Friday, November 1, 2013

Planting a REALLY Large River Birch Tree

Welcome to sunny Alabama! Where roses grow and bloom freely and where October and November are the absolutely best months to visit. I am on just such a visit helping out with my granddaughter while her father recovers from a surgery. He is doing well. Farmer Fix-it remains at home holding down the fort and working the land. We are both so connected to that land I'm almost ready to pitch a tent and hang out there more often. Today's post is kind of about the land in that it has a lot to do with planting trees. I have already moved several trees to the land including some large ones. So far they are all doing really well. I love trees. Trees and shrubs are my thing in the garden and, as I've said before, perennials and flowers are the supporting players. I always start with trees in my garden then move to the shrubs. Trees are ever so important in southern Alabama because they provide much needed shade and cooling effects via their respiration (okay, so it may be subtle but it is there!)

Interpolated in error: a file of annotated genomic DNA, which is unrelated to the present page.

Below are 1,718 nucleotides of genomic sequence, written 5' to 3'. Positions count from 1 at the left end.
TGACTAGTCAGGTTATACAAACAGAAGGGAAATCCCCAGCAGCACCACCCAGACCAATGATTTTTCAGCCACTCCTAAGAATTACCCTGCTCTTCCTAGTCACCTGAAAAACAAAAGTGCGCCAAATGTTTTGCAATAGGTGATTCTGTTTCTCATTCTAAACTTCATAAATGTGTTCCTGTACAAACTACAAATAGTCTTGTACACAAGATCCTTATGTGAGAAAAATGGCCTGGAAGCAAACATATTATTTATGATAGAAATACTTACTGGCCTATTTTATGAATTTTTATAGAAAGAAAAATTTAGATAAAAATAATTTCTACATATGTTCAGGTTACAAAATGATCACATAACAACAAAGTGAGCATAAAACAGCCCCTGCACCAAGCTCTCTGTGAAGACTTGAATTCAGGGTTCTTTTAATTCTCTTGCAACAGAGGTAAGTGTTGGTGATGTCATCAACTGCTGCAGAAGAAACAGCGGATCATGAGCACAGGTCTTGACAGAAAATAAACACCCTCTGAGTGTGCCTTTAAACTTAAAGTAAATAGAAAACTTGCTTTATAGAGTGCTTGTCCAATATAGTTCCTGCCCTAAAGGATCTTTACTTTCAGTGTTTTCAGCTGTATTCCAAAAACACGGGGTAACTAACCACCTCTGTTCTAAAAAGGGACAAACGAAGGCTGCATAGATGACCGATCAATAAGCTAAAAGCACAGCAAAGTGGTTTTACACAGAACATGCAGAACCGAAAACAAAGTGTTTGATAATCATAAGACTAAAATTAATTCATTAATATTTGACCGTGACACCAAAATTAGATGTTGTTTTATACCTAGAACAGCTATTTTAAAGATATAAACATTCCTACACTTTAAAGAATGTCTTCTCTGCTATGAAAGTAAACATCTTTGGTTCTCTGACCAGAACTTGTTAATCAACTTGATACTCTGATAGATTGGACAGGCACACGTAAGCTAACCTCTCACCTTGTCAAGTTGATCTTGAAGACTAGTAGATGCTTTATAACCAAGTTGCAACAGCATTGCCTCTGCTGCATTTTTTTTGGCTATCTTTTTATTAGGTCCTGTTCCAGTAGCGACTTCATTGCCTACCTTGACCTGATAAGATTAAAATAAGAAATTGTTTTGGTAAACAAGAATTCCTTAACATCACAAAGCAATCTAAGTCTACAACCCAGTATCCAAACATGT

My daughter lives in a newer subdivision that used to be a tree farm. Yes, you heard that right. Prior to the houses being built here the red clay of the southern Alabama wiregrass region housed thousands of trees. The trees are mainly maples but there are also river birches in the mix. Unfortunately, the builder chose to take out all of the trees in parts of the subdivision, including the area where my daughter's house is located. Can you believe that? Beautiful trees and they are all just bull dozed over and disposed of? How could anyone build a house in the south and do away with all of the trees? The builder is now leaving more and more trees in the newer houses that are being built daily. A smart move. And I must say he is doing a good job of landscaping the lots. I even noticed the trees are being mulched and limbed up-properly! A really good thing as trees growing in tree farms can use some maintenance and the trees here all need it.